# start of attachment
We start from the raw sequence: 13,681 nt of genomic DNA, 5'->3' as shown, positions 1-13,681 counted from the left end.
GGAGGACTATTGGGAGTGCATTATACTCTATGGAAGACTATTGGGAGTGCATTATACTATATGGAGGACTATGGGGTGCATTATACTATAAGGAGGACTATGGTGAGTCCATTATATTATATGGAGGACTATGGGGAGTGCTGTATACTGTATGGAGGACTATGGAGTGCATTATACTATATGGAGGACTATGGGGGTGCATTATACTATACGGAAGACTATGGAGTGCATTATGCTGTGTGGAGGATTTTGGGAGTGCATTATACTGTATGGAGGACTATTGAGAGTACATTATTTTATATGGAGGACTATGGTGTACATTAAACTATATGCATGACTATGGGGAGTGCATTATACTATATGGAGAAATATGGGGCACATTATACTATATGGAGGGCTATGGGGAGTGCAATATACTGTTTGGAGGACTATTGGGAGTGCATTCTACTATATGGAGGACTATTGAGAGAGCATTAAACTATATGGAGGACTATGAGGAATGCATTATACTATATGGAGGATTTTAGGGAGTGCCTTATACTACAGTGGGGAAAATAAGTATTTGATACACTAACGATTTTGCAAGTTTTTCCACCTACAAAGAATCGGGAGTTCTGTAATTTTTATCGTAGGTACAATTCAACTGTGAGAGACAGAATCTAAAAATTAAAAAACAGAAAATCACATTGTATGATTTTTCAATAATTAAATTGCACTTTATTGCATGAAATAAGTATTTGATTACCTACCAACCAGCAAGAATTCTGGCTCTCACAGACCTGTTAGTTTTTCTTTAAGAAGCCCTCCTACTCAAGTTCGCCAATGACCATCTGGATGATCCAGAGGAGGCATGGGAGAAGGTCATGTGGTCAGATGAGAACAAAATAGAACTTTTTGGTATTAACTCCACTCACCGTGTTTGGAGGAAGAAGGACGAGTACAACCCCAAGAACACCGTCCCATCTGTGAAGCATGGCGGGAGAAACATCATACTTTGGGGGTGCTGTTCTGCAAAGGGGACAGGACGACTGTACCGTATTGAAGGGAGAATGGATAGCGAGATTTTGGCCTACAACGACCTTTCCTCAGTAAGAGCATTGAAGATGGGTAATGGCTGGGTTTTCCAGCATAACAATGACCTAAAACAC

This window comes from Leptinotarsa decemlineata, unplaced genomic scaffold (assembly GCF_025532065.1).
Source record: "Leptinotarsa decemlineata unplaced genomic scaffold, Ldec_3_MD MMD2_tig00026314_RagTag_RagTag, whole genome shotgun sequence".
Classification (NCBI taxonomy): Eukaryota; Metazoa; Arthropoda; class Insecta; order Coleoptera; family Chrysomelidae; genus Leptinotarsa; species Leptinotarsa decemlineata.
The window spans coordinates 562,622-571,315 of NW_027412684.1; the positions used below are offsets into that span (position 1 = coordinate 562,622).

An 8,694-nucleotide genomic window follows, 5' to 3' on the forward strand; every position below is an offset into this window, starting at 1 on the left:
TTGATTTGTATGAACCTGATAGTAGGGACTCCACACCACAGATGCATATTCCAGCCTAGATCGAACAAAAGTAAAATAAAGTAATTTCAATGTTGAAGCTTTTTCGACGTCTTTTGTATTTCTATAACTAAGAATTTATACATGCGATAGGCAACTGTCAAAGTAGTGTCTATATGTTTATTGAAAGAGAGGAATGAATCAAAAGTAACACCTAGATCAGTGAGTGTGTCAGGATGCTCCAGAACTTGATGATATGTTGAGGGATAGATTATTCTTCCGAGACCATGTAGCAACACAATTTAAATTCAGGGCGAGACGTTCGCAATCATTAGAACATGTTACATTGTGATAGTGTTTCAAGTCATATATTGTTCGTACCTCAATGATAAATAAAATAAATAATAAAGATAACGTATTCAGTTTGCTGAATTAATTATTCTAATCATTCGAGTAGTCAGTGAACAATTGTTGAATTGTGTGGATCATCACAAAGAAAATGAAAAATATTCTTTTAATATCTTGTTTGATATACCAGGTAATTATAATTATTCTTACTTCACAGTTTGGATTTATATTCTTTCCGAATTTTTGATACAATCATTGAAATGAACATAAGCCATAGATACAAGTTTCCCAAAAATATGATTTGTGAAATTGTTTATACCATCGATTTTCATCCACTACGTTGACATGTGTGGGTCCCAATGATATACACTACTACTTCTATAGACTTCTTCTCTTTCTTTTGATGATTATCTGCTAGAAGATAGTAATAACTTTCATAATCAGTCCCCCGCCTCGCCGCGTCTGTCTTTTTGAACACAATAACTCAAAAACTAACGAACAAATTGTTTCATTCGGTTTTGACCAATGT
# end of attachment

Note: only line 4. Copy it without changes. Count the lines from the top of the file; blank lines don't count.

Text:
Source record: "Leptinotarsa decemlineata unplaced genomic scaffold, Ldec_3_MD MMD2_tig00026314_RagTag_RagTag, whole genome shotgun sequence".